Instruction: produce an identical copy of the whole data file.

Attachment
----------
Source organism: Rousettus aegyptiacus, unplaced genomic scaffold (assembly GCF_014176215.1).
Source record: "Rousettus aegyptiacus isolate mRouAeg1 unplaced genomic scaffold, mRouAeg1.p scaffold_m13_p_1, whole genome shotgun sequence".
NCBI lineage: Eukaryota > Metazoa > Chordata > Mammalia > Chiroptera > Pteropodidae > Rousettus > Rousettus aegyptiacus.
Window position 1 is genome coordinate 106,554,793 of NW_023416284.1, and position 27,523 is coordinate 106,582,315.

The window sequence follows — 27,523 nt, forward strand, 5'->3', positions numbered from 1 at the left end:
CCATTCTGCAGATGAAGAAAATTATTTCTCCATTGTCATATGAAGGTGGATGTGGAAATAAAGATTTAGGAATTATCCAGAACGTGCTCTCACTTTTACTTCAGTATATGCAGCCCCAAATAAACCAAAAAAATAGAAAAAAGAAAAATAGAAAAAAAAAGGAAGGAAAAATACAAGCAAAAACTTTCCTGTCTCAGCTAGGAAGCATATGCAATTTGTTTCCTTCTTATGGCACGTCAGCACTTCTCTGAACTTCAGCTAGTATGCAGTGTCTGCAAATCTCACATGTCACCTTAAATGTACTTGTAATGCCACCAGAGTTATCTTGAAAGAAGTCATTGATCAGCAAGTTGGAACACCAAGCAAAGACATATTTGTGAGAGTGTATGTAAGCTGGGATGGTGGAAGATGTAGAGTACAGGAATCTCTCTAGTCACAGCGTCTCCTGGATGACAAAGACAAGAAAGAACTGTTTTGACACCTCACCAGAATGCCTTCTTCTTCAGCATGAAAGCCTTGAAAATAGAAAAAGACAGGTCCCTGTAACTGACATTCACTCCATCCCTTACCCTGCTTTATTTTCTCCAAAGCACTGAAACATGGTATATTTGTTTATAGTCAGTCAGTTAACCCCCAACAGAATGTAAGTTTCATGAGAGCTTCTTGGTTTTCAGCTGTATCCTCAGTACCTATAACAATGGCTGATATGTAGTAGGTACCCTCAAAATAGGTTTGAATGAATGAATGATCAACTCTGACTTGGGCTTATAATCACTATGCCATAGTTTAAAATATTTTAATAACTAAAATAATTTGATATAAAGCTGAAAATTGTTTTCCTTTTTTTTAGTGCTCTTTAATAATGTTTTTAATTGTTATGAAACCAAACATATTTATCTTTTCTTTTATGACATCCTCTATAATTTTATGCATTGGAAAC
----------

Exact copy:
Source organism: Rousettus aegyptiacus, unplaced genomic scaffold (assembly GCF_014176215.1).
Source record: "Rousettus aegyptiacus isolate mRouAeg1 unplaced genomic scaffold, mRouAeg1.p scaffold_m13_p_1, whole genome shotgun sequence".
NCBI lineage: Eukaryota > Metazoa > Chordata > Mammalia > Chiroptera > Pteropodidae > Rousettus > Rousettus aegyptiacus.
Window position 1 is genome coordinate 106,554,793 of NW_023416284.1, and position 27,523 is coordinate 106,582,315.

The window sequence follows — 27,523 nt, forward strand, 5'->3', positions numbered from 1 at the left end:
CCATTCTGCAGATGAAGAAAATTATTTCTCCATTGTCATATGAAGGTGGATGTGGAAATAAAGATTTAGGAATTATCCAGAACGTGCTCTCACTTTTACTTCAGTATATGCAGCCCCAAATAAACCAAAAAAATAGAAAAAAGAAAAATAGAAAAAAAAAGGAAGGAAAAATACAAGCAAAAACTTTCCTGTCTCAGCTAGGAAGCATATGCAATTTGTTTCCTTCTTATGGCACGTCAGCACTTCTCTGAACTTCAGCTAGTATGCAGTGTCTGCAAATCTCACATGTCACCTTAAATGTACTTGTAATGCCACCAGAGTTATCTTGAAAGAAGTCATTGATCAGCAAGTTGGAACACCAAGCAAAGACATATTTGTGAGAGTGTATGTAAGCTGGGATGGTGGAAGATGTAGAGTACAGGAATCTCTCTAGTCACAGCGTCTCCTGGATGACAAAGACAAGAAAGAACTGTTTTGACACCTCACCAGAATGCCTTCTTCTTCAGCATGAAAGCCTTGAAAATAGAAAAAGACAGGTCCCTGTAACTGACATTCACTCCATCCCTTACCCTGCTTTATTTTCTCCAAAGCACTGAAACATGGTATATTTGTTTATAGTCAGTCAGTTAACCCCCAACAGAATGTAAGTTTCATGAGAGCTTCTTGGTTTTCAGCTGTATCCTCAGTACCTATAACAATGGCTGATATGTAGTAGGTACCCTCAAAATAGGTTTGAATGAATGAATGATCAACTCTGACTTGGGCTTATAATCACTATGCCATAGTTTAAAATATTTTAATAACTAAAATAATTTGATATAAAGCTGAAAATTGTTTTCCTTTTTTTTAGTGCTCTTTAATAATGTTTTTAATTGTTATGAAACCAAACATATTTATCTTTTCTTTTATGACATCCTCTATAATTTTATGCATTGGAAAC